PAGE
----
| Serial |

Growth Curve: Chapter 16   

She wasn’t sure why she was even dressing up to go out with this guy who’d abandoned his wife and kids


“Thanks so much for coming over,” Tziporah said as she let Miri Rosen into the apartment. “All the kids are in bed. Yehuda might make some noise — it takes him a little time to fall asleep — but tell him to stay in bed nicely and I’ll give him a treat in the morning. If Momo wakes up, there’s a bottle for him in the fridge. And here, under this magnet, you’ll see our cell numbers if you need us.”

Miri nodded. She knew the ropes already.

Tziporah closed the door and followed Benny down the stairs silently. She hadn’t said more than a few words the entire day to this garishly cheerful guy who’d whistled while carrying stacks of chairs back to the gemach, offered to pick up Momo from the babysitter, and then played loudly with him for hours while she pretended to work on the computer.

She hadn’t so much as entered the living room while he sat there on the floor with Yehuda and Miriam, constructing fantastical buildings out of Clics and Magna-Tiles before knocking them down with a toy bulldozer as the kids shrieked in delight.

And she’d stayed far away from the kitchen after he’d announced he was making the kids supper, listening from afar as he took orders for custom pita-pizzas with funny faces constructed of olives, peppers, and carrot sticks.

While he’d put the kids to bed, she had gotten dressed in her nicest weekday outfit, and put on her sheitel and a dash of lipstick. Honestly, she wasn’t sure why she was even dressing up to go out with this guy who’d abandoned his wife and kids.

Now she walked behind him through the parking lot, not trusting, not ceding.

The Perfect Couple.

A few women were still sitting on the stone ledges, watching their kids play in the fading light. There was Miriam Berkowitz, the born morah who’d been wiping noses and singing Modeh Ani patiently with two-year-olds for 15 years while her husband shteiged in a little kollel on Sorotzkin. Chavi Shain, the sheitel wizard who could perk up Tziporah’s worn wig and impart a boost of empathy to every woman who sat in her improvised salon. And Rina Mendlowitz, one of the younger women, a sweetheart with funky shoes and at least three gemachs running out of her home.

My neighbors, my friends, Tziporah thought. We’re raising our kids together and figuring out this parenting thing together and managing to lead full, rich lives far from our parents. We have the same values and hopes and dreams, supermarkets and babysitters and bus stops… But they have zero clue, they don’t know about the cracks just under the surface, threatening to split apart the home I labored to build.

She nodded and smiled at them.

“So nice you’re getting out with your husband,” Miriam commented graciously as Benny walked toward the street to hail a cab. “Enjoy!”

The cab pulled up across from the King David Hotel, and Benny thanked the driver as he handed over some bills. They both got out and Benny began striding toward Red Heifer. Then he stopped.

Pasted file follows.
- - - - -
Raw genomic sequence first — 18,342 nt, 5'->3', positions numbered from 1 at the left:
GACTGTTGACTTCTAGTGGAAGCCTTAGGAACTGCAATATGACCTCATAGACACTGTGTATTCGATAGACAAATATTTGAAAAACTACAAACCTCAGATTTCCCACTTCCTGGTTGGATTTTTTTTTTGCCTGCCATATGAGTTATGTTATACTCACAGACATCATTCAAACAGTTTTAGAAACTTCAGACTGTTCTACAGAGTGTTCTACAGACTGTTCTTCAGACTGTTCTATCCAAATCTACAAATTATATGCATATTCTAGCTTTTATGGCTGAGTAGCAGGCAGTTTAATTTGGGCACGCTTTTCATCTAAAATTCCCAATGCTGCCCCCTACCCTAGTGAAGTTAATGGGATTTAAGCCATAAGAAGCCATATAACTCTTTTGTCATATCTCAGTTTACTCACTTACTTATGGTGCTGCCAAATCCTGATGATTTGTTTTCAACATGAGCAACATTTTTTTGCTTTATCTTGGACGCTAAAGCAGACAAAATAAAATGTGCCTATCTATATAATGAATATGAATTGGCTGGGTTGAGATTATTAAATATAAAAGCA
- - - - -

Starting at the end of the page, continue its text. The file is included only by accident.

“Tziporah, are you coming?” he asked.

Tziporah shrugged. The smell of freshly grilled meat should have been tantalizing, but instead she felt queasy.

“We have a reservation for 7:45, remember?” Benny said, the casual words not quite managing to mask his undertone of urgency.

She took two steps forward, then stopped.

“Tziporah,” Benny said softly. “What’s wrong? Did you not want fleishigs, is that the issue?”

“Is that the issue? Is that the issue?” Tziporah hissed. “Thank you very much, Benny Muller. I don’t want fleishigs, I don’t want milchigs, I don’t want to eat in a restaurant at all. I can’t eat anyway, have you noticed? You disappeared on me, you know that? You left me all alone with three little kids, I was petrified! I could have been an agunah — for all you care! And you think a piece of steak will make me happy?”

Benny swallowed hard and shoved his hands into his pockets.

“So tell me,” he said measuredly, “what will make you happy?”

“I’ll tell you. Take me to that spot you showed me once when it was my birthday and the kids were little and we finally got a babysitter after two hours of phone calls,” Tziporah found herself saying. “You know, that spot you found when you were a bochur, right outside the Old City walls, where you could see the barest outline of Jordanian territory. That would make me happy.”

Benny looked at her blazing eyes, then dropped his gaze. “Okay,” he said. “We can go there, no problem.”

They began walking silently toward Shaar Yaffo.

“Um, Tziporah,” Benny ventured. “You don’t want to eat anything?”

He was clearly hungry.

“We can do pizza,” she offered, “or you can pick up shawarma or something like that.”

“But I want to treat you,” Benny pleaded.

“You want to treat me?!”

She stopped walking and looked straight at him, echoing the words her mother had hurled at hapless Abba all those years ago.

“Do you know me? Because I don’t know who you are anymore, Benny. I’m not looking for treats or steaks. I’m looking for the guy I married.”

Benny’s face whitened, as if she’d physically slapped him. He gulped.

“Tziporah,” he said. “Can I say something?”

She nodded primly.

“So, first of all, I know this is not the main thing here, and I’m the one who messed up and need to apologize, but, umm, I need to eat. It’s been a day, actually three days.” He tried to smile but it came out lopsided. “Three days that I haven’t really eaten anything. How about we go to the Old City, I’ll buy some pizza, something quick. And then we’ll sit down somewhere quiet and you’ll tell me what you meant when you said you’re looking for the guy you married. I want to hear more about that.”

Her shoulders softened a little, but the invisible chip was still there.

“Okay, I can do that,” she said.

They walked quietly toward Shaar Yaffo, finding a path through the stream of humanity and hope and heartbreak.

“Here, here it is.” Benny drew to a sudden halt and pointed to the right. “It’s dark now, so you can’t see very far, but this is the spot, the place where you can see Jordan. Remember?” He craned his neck, then gave up. “Nah, we definitely won’t be able to see it now, but I think I saw enough horizons today.”

Benny resumed walking and Tziporah walked alongside him. They passed through the arch of Shaar Yaffo and into the Old City, drawing close to the restaurants and tourist shops as the street narrowed.

“What do you mean, you saw enough horizons?” she asked.

“Well, I spent a lot of time yesterday at Yam Hamelach,” Benny said slowly. “It was like, how can I say this? I was feeling so dead inside, and something was pulling me to the desert, where everything is dead too. I just needed to be away from Ramat Eshkol, from the apartment, the party. I don’t know if I can explain it to you, it’s not easy for me to talk about it.”